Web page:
The Fed Goes All-in, Markets Eye “Lender of Last Resort” Moves

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The Fed decided not to wait for the planned March meeting and over the weekend announced fresh large-scale monetary stimulus. Trying to be ahead of the curve, the Fed has sharply cut federal funds range and officially launched QE. In fact, this is an all-in bet after which it is not yet clear how the Fed can participate further in putting out the fire if we do not consider possible “Japanization”, for example through direct purchases of the stock market. Despite the extreme easing (the second in a month), the unplanned move has only fueled panic – futures on S&P 500 and DOW hit the daily limit down collapsing 5% after which trading was halted.

The Central Bank has reached zero bound at a stroke, slashing the interest rate by 100 base points but delivered vague message on the duration of zero interest rates environment – “until we become confident that the economy has weathered recent events.” In addition to this, the Fed has returned to QE in the amount of $ 700 billion with purchases done “in the coming months.” Although here the Fed tried to keep a little of the necessary uncertainty and flexibility of the policy, abandoning guaranteed purchases in the form of “N billion/month.” The distribution of the QE program between security types is as follows: 500 billion US Treasury bonds and 200 billion MBS.

Talking about potential depth of QE it is worth to recall that at its peak in 2015 the Fed’s balance sheet totaled $ 4.5 trillion, which was approximately 25% of GDP. After a brief period of quantitative tightening, assets in the Fed’s books to 18% of GDP ($ 3.8 billion). In order for assets to again hit threshold of 25% of GDP, the Fed needs to buy about $ 1.62 trillion of assets, that is, there should be pretty much space to ramp up and maintain purchases.

The Fed will also increase direct lending to banks through the so-called discount window. This credit facility has long remained an unimportant factor in controlling the money supply since the interest rate in it (discount rate) was typically set higher than federal funds rate in order to discourage banks from constantly borrowing from the Fed distorting demand for the federal funds. Now these rates will be almost equal. It is clear that the activation of discount window facility is a sign that in spite of substantial easing of credit access and repo operations, large banks continue to hoard cash instead of supplying it in the money markets.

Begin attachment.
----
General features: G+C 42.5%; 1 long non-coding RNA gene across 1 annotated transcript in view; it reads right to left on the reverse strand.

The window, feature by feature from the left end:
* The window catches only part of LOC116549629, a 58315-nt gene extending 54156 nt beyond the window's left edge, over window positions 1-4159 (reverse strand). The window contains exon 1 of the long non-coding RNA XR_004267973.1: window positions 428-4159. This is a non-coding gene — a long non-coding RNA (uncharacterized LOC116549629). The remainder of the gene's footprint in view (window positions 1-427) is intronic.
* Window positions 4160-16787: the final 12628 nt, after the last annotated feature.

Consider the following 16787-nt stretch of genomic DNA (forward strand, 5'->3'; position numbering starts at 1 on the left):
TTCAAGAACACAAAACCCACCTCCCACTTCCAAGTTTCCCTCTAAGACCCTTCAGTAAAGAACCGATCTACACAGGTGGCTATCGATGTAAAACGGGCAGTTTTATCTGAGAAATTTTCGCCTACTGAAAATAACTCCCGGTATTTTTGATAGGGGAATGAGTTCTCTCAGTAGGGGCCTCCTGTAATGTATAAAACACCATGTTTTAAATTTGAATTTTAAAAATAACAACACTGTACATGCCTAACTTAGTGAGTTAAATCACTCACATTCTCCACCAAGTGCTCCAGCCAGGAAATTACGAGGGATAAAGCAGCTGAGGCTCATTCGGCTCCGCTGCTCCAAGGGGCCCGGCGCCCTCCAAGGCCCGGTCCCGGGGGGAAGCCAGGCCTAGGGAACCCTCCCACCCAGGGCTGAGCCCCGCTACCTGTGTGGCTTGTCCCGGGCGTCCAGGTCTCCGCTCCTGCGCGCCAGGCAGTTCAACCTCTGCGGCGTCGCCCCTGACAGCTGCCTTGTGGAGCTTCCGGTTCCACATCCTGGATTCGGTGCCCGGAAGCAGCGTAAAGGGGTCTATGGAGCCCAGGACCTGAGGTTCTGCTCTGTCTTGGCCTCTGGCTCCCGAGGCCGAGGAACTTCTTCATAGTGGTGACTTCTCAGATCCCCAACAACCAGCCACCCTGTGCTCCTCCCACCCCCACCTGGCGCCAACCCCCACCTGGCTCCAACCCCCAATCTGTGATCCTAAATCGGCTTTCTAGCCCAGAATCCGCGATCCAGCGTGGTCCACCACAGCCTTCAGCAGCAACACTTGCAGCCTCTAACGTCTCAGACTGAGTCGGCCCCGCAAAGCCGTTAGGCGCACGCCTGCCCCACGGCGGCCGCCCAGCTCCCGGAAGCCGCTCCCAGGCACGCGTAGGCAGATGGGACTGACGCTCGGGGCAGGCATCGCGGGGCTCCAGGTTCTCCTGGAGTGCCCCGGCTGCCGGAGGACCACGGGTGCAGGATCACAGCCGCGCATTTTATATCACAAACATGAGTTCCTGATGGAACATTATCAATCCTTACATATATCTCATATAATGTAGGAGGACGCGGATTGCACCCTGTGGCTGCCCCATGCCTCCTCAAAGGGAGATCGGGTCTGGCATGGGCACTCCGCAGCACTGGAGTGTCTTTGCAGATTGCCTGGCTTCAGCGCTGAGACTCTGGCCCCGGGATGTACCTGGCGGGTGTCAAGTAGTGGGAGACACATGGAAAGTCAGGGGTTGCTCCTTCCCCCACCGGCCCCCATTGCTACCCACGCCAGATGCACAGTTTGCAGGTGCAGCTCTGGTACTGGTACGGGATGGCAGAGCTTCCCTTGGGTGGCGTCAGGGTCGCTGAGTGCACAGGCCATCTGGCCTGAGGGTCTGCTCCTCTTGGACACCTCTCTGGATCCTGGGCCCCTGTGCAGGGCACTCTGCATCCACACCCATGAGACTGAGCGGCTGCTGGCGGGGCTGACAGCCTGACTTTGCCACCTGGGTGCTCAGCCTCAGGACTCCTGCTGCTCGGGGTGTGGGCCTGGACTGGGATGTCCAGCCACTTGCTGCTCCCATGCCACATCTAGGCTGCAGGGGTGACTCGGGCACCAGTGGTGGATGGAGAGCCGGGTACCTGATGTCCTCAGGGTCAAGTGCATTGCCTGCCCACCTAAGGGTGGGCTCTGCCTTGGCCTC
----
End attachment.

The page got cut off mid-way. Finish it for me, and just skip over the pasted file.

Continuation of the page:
Lending through the discount window has been long associated with “lender of last resort” activity of central bank which creates additional sense of anxiety.

The dollar ceded ground to other majors and is likely to lose more today if we assume that there are still a significant portion of foreign investors in US stocks. Stock index futures, which have already hit limit down, suggest that the S&P 500 may reverse Friday gains and capital outflows will add selling pressure on greenback.

World central banks such as Fed, ECB, BOJ, BOC, BOE, SNB also agreed to work together to provide liquidity through foreign exchange swaps.

Fed measures will certainly not save the United States from the coronavirus, but they will be able to somewhat mitigate the risk of defaults of financial markets participants, firms and households. The Central Bank seems to have done its utmost, so the next market guideline is government support, i.e. rumors and news about fiscal stimulus.

Disclaimer: The material provided is for information purposes only and should not be considered as investment advice. The views, information, or opinions expressed in the text belong solely to the author, and not to the author’s employer, organization, committee or other group or individual or company.

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